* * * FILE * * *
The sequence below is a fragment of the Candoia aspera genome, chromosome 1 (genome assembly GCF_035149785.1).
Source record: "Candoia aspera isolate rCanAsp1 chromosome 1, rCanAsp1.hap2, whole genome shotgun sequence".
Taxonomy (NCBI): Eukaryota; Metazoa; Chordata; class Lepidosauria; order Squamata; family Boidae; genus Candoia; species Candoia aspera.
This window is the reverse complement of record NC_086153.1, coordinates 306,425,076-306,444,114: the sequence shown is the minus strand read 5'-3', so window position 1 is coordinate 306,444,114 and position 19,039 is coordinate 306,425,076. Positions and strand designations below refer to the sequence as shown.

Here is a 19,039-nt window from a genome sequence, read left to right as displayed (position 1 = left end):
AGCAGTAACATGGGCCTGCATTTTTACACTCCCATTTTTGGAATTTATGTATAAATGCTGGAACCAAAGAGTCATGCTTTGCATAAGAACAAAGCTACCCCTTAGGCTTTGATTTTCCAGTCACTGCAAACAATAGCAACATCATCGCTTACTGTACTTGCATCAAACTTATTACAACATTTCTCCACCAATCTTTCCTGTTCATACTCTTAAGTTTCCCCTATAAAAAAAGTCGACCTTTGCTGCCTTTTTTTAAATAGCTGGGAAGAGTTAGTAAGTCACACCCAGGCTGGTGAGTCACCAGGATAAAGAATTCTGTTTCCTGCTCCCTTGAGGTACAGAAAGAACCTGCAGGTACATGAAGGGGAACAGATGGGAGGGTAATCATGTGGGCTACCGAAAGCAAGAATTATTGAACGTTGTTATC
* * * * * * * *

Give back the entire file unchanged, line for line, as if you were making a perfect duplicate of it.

The sequence below is a fragment of the Candoia aspera genome, chromosome 1 (genome assembly GCF_035149785.1).
Source record: "Candoia aspera isolate rCanAsp1 chromosome 1, rCanAsp1.hap2, whole genome shotgun sequence".
Taxonomy (NCBI): Eukaryota; Metazoa; Chordata; class Lepidosauria; order Squamata; family Boidae; genus Candoia; species Candoia aspera.
This window is the reverse complement of record NC_086153.1, coordinates 306,425,076-306,444,114: the sequence shown is the minus strand read 5'-3', so window position 1 is coordinate 306,444,114 and position 19,039 is coordinate 306,425,076. Positions and strand designations below refer to the sequence as shown.

Here is a 19,039-nt window from a genome sequence, read left to right as displayed (position 1 = left end):
AGCAGTAACATGGGCCTGCATTTTTACACTCCCATTTTTGGAATTTATGTATAAATGCTGGAACCAAAGAGTCATGCTTTGCATAAGAACAAAGCTACCCCTTAGGCTTTGATTTTCCAGTCACTGCAAACAATAGCAACATCATCGCTTACTGTACTTGCATCAAACTTATTACAACATTTCTCCACCAATCTTTCCTGTTCATACTCTTAAGTTTCCCCTATAAAAAAAGTCGACCTTTGCTGCCTTTTTTTAAATAGCTGGGAAGAGTTAGTAAGTCACACCCAGGCTGGTGAGTCACCAGGATAAAGAATTCTGTTTCCTGCTCCCTTGAGGTACAGAAAGAACCTGCAGGTACATGAAGGGGAACAGATGGGAGGGTAATCATGTGGGCTACCGAAAGCAAGAATTATTGAACGTTGTTATC